(a) Regarding environmental and social impact assessments, the groups we met all mentioned the environmental problems related to investments. . Although Myanmar has yet to develop the notion of environmental assessment and mature legal mechanisms, people still uphold environmental standards in their hearts, and Chinese companies should not ignore this standard. They should at least adhere to standards of international best practices and principles to limit and control their investment behavior. It is understood that the Chinese side has conducted an environmental assessment on the Myitsone Dam project, and the preliminary conclusion is that the project caused a huge threat to the environment. Although there has been no formal announcement, the environmental assessment report has still been widely circulated among social groups and NGOs. However, China does not agree with the recommendation of the environmental assessment to suspend the project, but rather continues to push it forward. Such an approach, even in China, is in violation of relevant laws.  Within Myanmar, there were strong reactions to the disregard the Chinese company showed for the environmental assessment process.

(b) On whether to conduct a conflict risk assessment: This investment should first consider the problem of minority-controlled areas in Myanmar. As Myanmar’s ethnic tensions increase, these become very sensitive areas for investment, due to the unstable political situation. The investment risk in Libya serves as a lesson. Improper investment practices in Myanmar could intensify the conflict. Among the relevant principles that the international community has already established, many are related to avoiding investment in areas of conflict. For example, the World Bank and the World Commission on Dams recommends that investors withdraw from risk areas to avoid potentially escalating the conflict. In Myanmar, the governments in ethnic regions maintain close relations with China, and the Chinese state owned key companies maintain good trade and political relations with the Myanmar government, and invest in areas of conflict. This makes it easy to introduce misunderstandings among the parties in Myanmar. For example, there is now much mistrust and suspicion from the Myanmar government and Kachin organizations towards the positions of Chinese enterprises and government. In such circumstances, China’s investment in Myanmar should be guided by a conflict risk assessment.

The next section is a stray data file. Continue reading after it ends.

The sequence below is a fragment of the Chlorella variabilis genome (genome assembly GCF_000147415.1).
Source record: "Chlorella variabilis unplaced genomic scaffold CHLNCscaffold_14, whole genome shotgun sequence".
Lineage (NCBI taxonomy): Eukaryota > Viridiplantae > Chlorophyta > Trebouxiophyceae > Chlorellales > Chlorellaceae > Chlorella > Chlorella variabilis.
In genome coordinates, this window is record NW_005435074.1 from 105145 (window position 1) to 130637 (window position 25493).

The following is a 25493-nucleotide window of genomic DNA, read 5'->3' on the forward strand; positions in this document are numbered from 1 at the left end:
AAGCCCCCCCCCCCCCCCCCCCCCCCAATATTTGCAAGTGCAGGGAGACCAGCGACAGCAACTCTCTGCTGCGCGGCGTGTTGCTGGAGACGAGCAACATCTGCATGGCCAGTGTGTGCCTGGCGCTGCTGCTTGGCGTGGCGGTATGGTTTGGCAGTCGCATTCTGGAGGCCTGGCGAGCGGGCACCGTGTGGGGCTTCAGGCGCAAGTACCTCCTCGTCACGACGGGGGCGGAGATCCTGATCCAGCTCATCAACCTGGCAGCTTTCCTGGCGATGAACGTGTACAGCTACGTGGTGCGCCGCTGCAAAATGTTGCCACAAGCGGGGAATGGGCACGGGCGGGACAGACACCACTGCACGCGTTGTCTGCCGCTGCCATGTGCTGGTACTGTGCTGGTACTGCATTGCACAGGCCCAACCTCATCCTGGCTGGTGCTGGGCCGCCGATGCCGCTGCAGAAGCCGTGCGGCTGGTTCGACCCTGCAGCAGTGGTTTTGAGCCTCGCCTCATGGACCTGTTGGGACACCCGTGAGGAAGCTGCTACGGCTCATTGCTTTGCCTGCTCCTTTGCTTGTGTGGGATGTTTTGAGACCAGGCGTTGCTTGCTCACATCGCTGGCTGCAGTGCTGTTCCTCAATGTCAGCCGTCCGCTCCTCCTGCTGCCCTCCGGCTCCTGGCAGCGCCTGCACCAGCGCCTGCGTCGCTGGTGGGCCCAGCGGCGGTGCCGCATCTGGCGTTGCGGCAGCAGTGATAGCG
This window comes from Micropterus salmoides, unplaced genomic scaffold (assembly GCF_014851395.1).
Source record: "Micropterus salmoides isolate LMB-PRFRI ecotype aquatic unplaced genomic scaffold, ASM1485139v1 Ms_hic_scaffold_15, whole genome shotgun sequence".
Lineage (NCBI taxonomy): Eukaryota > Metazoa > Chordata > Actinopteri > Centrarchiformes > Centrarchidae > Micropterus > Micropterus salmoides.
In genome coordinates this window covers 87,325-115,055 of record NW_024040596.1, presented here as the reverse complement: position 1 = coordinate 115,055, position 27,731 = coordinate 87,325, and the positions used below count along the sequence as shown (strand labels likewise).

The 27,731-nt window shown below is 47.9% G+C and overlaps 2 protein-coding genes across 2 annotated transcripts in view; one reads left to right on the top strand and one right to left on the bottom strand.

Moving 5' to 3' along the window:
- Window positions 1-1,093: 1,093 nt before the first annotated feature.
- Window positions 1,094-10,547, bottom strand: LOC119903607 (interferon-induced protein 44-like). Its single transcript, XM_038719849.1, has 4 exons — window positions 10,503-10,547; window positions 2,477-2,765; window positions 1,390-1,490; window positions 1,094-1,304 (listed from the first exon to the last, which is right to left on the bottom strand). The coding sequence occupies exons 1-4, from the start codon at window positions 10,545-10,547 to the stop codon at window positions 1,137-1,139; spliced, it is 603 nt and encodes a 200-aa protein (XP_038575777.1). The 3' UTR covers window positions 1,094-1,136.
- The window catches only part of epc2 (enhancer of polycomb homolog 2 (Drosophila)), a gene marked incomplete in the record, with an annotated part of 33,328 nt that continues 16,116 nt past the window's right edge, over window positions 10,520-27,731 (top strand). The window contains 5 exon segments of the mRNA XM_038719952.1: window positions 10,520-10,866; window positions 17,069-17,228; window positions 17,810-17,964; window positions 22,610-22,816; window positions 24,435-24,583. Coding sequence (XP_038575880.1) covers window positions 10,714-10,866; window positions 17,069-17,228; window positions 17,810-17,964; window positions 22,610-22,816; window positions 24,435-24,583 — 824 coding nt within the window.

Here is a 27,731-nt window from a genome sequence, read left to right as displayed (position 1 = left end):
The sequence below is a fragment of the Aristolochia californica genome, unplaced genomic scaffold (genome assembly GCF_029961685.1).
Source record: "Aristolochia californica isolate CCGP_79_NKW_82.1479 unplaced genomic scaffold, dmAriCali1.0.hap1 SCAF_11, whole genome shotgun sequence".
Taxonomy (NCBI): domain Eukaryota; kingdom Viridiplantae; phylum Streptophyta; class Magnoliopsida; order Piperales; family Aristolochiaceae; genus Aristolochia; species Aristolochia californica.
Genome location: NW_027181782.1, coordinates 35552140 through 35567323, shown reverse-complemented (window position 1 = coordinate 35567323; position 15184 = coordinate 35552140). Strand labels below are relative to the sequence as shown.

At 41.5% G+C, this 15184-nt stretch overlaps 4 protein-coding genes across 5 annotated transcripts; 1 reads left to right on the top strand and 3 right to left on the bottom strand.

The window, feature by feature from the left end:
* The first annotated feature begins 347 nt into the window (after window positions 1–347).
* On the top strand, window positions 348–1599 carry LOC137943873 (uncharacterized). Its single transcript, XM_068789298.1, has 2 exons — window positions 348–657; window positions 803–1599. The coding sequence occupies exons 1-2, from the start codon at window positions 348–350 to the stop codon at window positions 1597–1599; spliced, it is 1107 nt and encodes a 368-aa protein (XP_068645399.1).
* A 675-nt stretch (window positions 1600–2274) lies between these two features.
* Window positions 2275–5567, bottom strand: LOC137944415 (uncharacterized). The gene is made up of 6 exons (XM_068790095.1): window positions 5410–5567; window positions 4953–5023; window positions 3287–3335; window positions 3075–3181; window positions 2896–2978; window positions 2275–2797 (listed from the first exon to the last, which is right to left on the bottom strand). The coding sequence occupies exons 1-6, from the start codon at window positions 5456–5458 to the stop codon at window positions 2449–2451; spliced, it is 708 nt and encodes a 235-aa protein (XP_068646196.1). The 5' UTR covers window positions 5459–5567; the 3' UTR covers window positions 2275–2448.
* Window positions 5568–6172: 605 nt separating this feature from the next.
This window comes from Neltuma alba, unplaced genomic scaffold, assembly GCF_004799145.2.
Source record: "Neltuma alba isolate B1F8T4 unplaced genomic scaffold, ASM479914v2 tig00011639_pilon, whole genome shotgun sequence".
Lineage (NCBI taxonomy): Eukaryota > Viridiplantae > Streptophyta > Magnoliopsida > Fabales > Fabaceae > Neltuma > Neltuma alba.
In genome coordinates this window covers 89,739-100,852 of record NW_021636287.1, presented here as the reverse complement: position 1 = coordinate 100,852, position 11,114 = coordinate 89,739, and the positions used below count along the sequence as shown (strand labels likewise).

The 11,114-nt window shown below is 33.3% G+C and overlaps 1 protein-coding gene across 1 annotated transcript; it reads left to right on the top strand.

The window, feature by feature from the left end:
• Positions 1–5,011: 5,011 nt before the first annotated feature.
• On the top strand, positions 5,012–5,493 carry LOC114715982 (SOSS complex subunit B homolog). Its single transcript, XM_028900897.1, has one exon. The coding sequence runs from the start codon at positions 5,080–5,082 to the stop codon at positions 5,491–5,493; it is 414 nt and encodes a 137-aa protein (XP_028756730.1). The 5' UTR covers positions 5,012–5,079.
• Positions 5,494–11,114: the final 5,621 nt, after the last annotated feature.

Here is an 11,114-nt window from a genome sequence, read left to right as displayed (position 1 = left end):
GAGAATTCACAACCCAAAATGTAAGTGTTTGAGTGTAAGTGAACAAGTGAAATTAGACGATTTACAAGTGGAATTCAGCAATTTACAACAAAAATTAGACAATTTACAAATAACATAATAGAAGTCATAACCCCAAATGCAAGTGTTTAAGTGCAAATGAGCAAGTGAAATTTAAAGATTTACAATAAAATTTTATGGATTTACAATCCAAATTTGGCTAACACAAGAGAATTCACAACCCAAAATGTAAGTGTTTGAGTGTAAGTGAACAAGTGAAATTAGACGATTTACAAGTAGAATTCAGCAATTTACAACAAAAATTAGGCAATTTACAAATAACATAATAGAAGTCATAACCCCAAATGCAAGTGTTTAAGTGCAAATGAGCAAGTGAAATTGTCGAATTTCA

(c) On paying attention to the core interests of the people of Myanmar. In the course of our visit, the Burmese people from all walks of life mentioned how the Irrawaddy River is the mother river and one of the country’s core interests, just as the Yangtze River has been regarded as the mother river of China and Chinese people. The information we got is that almost all of them are opposed to the Myitsone dam construction, as the project has not been understood, accepted, or endorsed by the majority of the people of Myanmar. For the people of Myanmar to fully enjoy the right to know and participate in the discussion on the Myitsone dam project, it is very important that the Myanmar government avoids actions contrary to the interests of the people of Myanmar when deciding on the future of the river and destiny of the people who live near it.

(d) On appropriately handling relations with the Myanmar government and people of Myanmar. On the one hand, there are challenges facing Chinese companies investing in Myanmar, such as corruption in the Myanmar government. On the other hand, Myanmar’s rich resources are very tempting, while local citizens are becoming increasingly aware of their human rights and right to participate. Chinese companies and corrupt officials in Myanmar made a number of development decisions without the knowledge of the public, which has stirred up public discontent towards Chinese companies. In some areas, even if the Chinese company provides aid or donations, because these activities are carried out through an unpopular government, the public has no knowledge of or access to the correct information; and the projects do not really benefit the ordinary people. During interviews, we learned that the Korean companies and the Government of India have extensive contacts with the people in Myanmar, to obtain public understanding and goodwill. Meanwhile the Chinese and the Chinese government’s image in the minds of the people is just the opposite. Chinese companies (especially those companies whose investments have a significant impact on the local community and environment) fail to gain the understanding of the local population and thereby establish a healthy relationship.

(2). On the exchange and cooperation between Chinese and Myanmar NGOs